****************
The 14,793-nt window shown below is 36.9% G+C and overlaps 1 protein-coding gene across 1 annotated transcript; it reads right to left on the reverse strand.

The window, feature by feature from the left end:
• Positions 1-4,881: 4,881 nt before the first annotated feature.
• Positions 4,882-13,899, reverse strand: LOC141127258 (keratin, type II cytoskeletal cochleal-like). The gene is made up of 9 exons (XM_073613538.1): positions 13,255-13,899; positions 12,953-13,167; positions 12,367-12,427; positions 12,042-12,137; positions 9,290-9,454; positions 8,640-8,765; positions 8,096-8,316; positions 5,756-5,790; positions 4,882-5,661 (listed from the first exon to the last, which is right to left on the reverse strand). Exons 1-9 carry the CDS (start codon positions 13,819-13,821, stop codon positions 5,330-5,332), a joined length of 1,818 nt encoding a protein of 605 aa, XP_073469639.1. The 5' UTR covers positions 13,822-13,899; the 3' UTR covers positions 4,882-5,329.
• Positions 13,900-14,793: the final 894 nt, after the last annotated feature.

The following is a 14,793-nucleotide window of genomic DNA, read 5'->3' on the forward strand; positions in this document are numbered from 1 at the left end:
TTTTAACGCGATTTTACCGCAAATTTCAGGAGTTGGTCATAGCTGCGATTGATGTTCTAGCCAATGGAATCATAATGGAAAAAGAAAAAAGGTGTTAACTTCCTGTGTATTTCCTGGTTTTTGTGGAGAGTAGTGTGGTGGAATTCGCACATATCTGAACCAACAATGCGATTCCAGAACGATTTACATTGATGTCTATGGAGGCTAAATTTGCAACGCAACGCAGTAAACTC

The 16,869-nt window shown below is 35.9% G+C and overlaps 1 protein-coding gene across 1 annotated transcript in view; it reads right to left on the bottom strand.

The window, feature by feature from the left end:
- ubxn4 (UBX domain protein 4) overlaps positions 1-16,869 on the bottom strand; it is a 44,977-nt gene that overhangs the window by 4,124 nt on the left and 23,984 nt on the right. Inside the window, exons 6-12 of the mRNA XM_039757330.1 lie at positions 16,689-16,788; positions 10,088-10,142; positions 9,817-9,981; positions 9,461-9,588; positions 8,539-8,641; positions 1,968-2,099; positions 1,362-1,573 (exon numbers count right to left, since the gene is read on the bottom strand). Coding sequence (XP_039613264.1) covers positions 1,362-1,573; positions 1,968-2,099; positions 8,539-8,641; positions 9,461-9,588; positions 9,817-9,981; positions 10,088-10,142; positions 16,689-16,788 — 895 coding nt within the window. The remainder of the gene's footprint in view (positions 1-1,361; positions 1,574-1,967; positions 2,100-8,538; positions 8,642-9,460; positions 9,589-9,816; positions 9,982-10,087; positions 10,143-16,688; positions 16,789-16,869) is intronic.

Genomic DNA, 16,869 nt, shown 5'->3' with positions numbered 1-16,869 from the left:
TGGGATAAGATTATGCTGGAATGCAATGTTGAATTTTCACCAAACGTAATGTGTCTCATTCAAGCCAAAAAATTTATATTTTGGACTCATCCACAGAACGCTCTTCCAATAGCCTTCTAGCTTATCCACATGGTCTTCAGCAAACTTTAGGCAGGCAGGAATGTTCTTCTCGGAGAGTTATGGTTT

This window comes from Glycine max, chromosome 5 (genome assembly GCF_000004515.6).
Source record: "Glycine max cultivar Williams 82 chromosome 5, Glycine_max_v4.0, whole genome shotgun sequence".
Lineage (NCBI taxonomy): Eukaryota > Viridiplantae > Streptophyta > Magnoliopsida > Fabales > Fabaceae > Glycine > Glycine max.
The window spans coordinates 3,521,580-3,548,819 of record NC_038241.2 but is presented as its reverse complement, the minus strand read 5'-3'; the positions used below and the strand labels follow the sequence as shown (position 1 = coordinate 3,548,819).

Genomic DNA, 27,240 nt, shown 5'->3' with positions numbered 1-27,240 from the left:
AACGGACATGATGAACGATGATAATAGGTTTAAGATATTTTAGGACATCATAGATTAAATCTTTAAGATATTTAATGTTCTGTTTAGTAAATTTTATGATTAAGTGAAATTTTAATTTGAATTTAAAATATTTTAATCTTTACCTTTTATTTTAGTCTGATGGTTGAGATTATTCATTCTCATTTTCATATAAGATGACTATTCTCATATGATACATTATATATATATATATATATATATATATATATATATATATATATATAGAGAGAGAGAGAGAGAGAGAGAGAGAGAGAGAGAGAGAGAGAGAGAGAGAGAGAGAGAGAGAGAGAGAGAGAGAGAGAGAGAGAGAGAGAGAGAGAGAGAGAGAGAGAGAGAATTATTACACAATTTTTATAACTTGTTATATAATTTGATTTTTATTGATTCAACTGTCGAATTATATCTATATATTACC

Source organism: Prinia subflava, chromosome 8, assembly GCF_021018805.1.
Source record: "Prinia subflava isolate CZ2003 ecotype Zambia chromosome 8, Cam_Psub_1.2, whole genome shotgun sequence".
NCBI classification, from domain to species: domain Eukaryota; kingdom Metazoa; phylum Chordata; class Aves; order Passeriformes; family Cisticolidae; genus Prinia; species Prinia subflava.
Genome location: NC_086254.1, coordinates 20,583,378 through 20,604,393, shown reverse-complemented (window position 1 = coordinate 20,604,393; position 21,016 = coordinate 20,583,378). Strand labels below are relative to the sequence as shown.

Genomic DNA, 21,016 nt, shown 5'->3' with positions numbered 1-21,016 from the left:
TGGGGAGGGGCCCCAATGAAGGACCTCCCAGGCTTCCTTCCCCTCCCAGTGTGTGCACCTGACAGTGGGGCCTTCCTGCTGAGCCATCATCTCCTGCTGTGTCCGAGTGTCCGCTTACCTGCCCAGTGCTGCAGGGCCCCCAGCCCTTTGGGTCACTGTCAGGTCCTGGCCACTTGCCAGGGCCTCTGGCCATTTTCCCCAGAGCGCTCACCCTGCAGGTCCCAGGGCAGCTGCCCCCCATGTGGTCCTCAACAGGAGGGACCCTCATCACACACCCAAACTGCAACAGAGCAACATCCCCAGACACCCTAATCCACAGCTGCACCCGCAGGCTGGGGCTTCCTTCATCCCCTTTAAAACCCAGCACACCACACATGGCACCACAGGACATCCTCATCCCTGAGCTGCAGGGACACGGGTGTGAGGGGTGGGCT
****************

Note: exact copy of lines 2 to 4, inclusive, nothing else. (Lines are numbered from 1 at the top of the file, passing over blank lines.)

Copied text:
The window, feature by feature from the left end:
• Positions 1-4,881: 4,881 nt before the first annotated feature.
• Positions 4,882-13,899, reverse strand: LOC141127258 (keratin, type II cytoskeletal cochleal-like). The gene is made up of 9 exons (XM_073613538.1): positions 13,255-13,899; positions 12,953-13,167; positions 12,367-12,427; positions 12,042-12,137; positions 9,290-9,454; positions 8,640-8,765; positions 8,096-8,316; positions 5,756-5,790; positions 4,882-5,661 (listed from the first exon to the last, which is right to left on the reverse strand). Exons 1-9 carry the CDS (start codon positions 13,819-13,821, stop codon positions 5,330-5,332), a joined length of 1,818 nt encoding a protein of 605 aa, XP_073469639.1. The 5' UTR covers positions 13,822-13,899; the 3' UTR covers positions 4,882-5,329.